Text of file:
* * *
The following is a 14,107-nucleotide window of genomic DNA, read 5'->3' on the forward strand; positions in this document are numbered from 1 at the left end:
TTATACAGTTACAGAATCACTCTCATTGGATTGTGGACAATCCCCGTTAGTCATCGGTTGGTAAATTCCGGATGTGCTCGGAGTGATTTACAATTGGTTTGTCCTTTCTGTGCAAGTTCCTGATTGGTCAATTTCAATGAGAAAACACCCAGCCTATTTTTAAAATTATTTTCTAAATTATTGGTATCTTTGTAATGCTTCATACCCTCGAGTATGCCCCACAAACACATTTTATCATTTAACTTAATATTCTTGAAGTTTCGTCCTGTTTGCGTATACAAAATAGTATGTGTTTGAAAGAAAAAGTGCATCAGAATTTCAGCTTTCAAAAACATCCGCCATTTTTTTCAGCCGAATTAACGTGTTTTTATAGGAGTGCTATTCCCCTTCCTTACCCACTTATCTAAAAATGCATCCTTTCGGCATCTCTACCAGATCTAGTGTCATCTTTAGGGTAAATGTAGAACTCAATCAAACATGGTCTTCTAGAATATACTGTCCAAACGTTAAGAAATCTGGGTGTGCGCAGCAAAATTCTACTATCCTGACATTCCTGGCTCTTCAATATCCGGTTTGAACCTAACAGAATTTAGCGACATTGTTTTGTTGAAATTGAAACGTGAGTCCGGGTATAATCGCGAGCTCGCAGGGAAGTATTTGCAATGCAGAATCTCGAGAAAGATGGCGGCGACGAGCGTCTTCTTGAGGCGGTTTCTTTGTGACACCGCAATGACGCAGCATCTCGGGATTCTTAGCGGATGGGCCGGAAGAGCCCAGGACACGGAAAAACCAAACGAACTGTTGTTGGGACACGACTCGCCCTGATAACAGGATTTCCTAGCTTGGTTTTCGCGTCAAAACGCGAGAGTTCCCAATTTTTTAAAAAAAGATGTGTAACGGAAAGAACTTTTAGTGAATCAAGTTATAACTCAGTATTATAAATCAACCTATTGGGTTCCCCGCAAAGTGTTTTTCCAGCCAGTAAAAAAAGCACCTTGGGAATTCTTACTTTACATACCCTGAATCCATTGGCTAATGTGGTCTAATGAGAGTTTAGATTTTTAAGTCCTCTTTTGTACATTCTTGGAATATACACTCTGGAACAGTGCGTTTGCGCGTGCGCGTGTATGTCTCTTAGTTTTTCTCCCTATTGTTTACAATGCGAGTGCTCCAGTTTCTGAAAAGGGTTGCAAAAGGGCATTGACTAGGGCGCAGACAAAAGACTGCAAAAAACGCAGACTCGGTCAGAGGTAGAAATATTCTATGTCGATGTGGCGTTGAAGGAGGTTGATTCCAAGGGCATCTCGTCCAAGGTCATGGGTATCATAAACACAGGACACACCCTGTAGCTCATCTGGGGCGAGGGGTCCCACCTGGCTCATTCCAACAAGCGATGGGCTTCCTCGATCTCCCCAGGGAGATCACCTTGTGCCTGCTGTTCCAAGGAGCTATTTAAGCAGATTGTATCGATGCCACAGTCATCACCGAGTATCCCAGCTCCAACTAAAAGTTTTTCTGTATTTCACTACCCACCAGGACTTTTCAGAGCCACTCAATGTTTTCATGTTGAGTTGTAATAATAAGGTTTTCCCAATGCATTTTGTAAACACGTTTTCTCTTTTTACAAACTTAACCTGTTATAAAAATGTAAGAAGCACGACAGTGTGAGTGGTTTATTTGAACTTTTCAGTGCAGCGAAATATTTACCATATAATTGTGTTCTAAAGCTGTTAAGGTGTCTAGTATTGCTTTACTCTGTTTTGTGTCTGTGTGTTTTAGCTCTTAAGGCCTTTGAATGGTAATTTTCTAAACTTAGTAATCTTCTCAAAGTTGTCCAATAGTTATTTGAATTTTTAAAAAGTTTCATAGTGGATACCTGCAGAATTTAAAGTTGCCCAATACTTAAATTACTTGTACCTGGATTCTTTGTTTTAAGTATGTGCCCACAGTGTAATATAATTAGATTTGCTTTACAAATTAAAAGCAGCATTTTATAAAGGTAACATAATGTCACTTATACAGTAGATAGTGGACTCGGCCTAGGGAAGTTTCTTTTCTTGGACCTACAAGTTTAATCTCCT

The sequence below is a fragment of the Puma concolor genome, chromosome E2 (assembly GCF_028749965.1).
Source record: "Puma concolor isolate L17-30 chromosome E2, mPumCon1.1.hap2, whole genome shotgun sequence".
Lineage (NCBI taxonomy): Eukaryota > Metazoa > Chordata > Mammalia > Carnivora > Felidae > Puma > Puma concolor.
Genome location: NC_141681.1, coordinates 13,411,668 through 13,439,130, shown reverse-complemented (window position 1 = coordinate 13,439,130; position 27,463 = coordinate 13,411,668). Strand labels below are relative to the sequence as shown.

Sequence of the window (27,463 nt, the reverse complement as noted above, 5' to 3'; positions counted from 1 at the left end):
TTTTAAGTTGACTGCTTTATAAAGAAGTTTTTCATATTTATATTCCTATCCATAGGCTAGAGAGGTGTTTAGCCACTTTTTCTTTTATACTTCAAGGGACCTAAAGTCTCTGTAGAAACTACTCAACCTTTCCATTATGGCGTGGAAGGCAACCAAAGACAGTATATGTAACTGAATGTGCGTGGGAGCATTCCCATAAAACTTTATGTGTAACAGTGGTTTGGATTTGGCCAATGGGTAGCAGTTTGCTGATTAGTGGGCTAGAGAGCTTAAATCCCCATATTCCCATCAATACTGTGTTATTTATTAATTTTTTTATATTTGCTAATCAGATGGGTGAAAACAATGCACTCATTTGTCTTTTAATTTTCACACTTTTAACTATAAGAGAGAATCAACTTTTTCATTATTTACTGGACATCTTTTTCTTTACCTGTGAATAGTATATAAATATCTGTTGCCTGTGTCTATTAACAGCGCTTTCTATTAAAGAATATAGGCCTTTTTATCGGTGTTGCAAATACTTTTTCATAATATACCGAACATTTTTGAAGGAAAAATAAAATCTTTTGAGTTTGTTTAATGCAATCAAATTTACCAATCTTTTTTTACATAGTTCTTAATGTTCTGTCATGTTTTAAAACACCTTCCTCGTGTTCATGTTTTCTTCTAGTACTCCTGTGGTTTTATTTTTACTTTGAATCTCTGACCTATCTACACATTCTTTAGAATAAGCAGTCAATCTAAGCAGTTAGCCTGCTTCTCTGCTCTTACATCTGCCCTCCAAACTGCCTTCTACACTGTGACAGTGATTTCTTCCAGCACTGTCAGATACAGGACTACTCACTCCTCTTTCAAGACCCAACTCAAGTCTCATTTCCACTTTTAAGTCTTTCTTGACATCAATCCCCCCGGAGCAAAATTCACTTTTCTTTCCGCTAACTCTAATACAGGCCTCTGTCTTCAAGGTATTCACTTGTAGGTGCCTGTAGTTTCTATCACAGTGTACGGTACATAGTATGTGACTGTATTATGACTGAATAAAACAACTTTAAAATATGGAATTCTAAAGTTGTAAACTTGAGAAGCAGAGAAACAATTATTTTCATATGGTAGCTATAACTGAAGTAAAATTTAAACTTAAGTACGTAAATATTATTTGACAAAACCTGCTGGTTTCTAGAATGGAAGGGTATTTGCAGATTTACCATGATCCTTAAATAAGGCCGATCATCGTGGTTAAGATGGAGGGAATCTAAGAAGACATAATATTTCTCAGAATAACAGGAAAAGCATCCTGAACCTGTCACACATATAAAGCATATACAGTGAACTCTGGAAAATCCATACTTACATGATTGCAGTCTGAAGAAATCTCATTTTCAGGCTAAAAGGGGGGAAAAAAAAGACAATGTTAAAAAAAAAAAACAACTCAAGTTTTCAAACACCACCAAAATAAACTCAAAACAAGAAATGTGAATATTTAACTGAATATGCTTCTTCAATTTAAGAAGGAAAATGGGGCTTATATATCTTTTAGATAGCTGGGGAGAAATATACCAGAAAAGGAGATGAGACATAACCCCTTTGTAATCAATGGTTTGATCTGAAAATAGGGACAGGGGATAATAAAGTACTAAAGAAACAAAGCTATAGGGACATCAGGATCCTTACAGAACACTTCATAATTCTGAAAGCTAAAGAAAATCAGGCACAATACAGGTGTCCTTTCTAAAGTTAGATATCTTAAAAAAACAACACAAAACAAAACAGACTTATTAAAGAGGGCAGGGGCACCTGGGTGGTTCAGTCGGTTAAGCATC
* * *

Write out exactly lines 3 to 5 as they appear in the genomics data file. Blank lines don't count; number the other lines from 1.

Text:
The sequence below is a fragment of the Puma concolor genome, chromosome E2 (assembly GCF_028749965.1).
Source record: "Puma concolor isolate L17-30 chromosome E2, mPumCon1.1.hap2, whole genome shotgun sequence".
Lineage (NCBI taxonomy): Eukaryota > Metazoa > Chordata > Mammalia > Carnivora > Felidae > Puma > Puma concolor.